Glossary

Emile Gallé

“Truth and Beauty” – Furniture by Emile Gallé “What noble nuances Gallé elicits from the heart of the oak, what harmonious contrast of tones when a leaf stands out from the color of the trunk.” With these poetic words he praises the artisan Émile Gallé (1846-1904) at the time, Marcel Proust was impressed by the empathy and taste with which the artist designed his furniture. The poet was entranced by the subtlety of the works and particularly receptive to the mysteries and moods that, in his eyes, enveloped them like layers. In addition to the imaginative and high-quality craftsmanship, the fascination of Gallé furniture is certainly also due to the fact that – based on the pantheistic world view of its creator – its artistic design is ultimately intended to convey deeper statements about nature and its secrets. Influenced by the Symbolism movement in art and literature, Gallé drew his inspiration from his in-depth study of the plant world. A fact that is not surprising when you know that he initially studied philosophy and botany and regularly published articles on horticulture.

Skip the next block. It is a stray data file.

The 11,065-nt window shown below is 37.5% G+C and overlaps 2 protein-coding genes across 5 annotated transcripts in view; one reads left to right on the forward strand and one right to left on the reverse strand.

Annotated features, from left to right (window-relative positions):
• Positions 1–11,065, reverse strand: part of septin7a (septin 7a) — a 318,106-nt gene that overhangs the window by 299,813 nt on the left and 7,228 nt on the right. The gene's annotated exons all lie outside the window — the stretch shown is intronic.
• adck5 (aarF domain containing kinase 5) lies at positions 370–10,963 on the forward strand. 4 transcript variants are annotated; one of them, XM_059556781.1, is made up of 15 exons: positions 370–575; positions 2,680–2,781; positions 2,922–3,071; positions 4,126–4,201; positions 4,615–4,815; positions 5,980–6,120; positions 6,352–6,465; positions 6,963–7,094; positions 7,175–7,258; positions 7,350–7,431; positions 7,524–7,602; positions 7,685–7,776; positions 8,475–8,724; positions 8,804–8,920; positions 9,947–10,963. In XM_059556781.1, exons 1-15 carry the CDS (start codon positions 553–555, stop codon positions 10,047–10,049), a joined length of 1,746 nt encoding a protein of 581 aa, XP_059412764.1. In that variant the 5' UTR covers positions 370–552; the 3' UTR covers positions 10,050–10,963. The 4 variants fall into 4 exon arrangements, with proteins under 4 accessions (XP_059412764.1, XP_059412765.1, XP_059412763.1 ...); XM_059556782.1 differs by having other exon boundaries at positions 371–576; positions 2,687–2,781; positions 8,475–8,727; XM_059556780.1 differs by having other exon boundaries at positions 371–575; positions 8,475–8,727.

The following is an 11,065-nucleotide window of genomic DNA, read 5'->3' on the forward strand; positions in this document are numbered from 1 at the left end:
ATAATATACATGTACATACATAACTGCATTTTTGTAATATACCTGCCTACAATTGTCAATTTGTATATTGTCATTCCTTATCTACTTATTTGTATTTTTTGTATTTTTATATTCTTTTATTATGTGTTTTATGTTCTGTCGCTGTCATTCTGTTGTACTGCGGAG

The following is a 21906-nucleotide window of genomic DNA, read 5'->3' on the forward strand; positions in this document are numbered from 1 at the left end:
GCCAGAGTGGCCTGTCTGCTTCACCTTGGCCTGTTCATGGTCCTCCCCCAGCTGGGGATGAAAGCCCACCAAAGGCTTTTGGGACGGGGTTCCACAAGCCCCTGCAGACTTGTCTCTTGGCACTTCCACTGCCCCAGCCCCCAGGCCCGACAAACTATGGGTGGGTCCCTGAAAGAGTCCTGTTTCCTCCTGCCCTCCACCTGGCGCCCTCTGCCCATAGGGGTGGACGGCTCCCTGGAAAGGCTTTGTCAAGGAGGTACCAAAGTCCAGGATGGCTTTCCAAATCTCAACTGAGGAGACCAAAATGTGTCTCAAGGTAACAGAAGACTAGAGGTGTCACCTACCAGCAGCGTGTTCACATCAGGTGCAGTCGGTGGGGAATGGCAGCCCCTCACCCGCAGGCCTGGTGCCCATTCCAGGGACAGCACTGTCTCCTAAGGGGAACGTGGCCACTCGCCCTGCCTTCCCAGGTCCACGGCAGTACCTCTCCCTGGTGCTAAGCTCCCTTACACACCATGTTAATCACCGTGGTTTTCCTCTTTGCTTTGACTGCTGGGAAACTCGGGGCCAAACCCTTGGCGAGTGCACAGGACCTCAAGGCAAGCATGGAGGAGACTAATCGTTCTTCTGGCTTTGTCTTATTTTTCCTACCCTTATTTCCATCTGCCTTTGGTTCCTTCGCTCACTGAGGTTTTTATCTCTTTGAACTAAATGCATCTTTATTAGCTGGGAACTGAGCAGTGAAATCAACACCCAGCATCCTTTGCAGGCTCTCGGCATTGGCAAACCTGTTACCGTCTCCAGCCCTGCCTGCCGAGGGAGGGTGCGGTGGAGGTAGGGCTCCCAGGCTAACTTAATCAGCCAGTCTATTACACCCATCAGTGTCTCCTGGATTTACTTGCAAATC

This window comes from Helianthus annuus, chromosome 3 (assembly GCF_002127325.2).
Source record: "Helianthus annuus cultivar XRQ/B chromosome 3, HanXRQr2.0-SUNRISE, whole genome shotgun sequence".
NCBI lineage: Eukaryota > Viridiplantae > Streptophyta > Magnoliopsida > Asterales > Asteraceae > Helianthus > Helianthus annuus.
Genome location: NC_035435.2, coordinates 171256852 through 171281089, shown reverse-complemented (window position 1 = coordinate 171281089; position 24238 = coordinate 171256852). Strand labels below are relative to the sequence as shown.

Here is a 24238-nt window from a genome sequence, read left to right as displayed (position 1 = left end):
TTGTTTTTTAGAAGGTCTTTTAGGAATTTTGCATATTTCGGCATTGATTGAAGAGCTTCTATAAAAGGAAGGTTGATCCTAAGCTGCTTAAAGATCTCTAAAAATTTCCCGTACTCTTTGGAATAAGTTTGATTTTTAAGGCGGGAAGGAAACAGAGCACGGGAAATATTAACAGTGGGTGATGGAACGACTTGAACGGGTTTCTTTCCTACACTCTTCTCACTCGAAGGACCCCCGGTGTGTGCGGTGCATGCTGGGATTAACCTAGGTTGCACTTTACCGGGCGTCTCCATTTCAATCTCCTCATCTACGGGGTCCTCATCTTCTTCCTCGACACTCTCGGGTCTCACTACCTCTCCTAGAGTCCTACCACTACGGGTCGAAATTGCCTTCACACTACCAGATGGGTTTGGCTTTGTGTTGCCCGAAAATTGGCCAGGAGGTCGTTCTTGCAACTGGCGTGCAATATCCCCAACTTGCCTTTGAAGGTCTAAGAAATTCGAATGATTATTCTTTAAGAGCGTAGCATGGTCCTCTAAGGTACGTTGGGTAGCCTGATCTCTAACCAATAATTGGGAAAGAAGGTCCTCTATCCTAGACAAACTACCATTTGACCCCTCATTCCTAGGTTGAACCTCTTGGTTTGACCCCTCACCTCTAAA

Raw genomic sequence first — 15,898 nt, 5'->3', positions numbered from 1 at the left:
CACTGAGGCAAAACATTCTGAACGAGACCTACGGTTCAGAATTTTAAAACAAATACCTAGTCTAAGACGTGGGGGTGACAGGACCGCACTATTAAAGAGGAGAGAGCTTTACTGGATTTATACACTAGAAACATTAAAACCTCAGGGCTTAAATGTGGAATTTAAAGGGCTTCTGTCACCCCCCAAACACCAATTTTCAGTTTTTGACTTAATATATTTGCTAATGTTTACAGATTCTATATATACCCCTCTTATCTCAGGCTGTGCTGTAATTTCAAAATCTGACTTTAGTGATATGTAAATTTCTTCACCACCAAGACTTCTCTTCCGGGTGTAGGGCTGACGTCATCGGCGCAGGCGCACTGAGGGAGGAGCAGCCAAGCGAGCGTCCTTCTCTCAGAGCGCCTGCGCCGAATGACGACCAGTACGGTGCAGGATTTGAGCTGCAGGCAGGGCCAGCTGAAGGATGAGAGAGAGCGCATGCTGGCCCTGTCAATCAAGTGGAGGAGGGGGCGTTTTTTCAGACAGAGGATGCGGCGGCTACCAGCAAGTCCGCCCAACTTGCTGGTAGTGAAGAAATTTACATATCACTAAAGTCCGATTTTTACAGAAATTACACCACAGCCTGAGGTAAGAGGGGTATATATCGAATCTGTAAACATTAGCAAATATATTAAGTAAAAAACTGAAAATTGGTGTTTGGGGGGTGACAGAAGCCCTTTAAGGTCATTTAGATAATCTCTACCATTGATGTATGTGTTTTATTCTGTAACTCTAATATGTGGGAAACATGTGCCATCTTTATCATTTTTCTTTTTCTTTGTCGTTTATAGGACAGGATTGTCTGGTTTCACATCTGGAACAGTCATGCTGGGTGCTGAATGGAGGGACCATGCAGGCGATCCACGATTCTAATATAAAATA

The function of the furniture ultimately played a rather subordinate role for Gallé. For him, these were, first and foremost, signifiers for his natural theories, which were characterized by symbolism. An aspect that is further supported by the fact that he often supplemented the pictorial marquetry of his furniture with quotations from poems by writer friends. In the last decade of the 19th century, ideas emerged in France about a furniture art that would break away from the copying of historical models that had been so successfully cultivated here. However, what emerged now remained virtually untouched by the English, German or Austrian reform movements with their rather constructively clear and simple furniture. The proximity to the precious, valuable furniture of the 18th century should ultimately remain noticeable in the creations of Art Nouveau furniture art. Gallé, who founded the Ecole de Nancy in 1901 – one of the centers of Art Nouveau alongside Paris – is now rightly considered the most striking figure of this movement. He ultimately influenced an entire generation of young artists and provided the impetus for a renewal of industrial art. Not only glass art but also furniture owes much to its influence on the new decorative style. The importance of his work was already known during Gallé’s lifetime and many of his exhibits were purchased for the Museé des Arts Décoratifs and the Museé Luxembourg, among others. In 1885, Gallé was to begin producing luxurious furniture in addition to his factory, which was famous for glass work, and for this purpose he was to engage a number of experienced cabinetmakers, marquetry specialists and wood sculptors. For him, there was no contradiction between the longing for the original, elementary idea of nature expressed in his furniture and a form of production that used the most modern production machines. For Gallé, the logic of form, sensitivity and liveliness of design were the most important characteristics of his furniture. The designs for shapes and decors should always be adapted to the function of the respective object. Over the course of his many years of work with wood as a material, he developed his special views on the design of furniture, which he published in the detailed article “Le mobilier contemporain orné d’après la nature” in the Revue des Arts Décoratifs in 1900. For Gallé, modernity does not mean the introduction of stylistic novelties or merely pretty appearances without deeper content and meaning, as he writes here, but his aim was to design furniture according to the needs of modern people. For Gallé, the combination of the concepts of truth and beauty formed the basis for designing furniture. In his opinion, beauty can be achieved if one pays attention to the laws of growth of nature, its structures and fundamental principles with a lot of empathy, because nature offers endless possibilities in its diversity. The basic structural elements of the furniture should not be covered up by details, the connection points should not be concealed, but rather modeled true to life. According to Gallé, to solve this problem, one should observe how the branches of a plant grow out of the stem, how leaves attach to the branch, or how the flower is connected to the stem.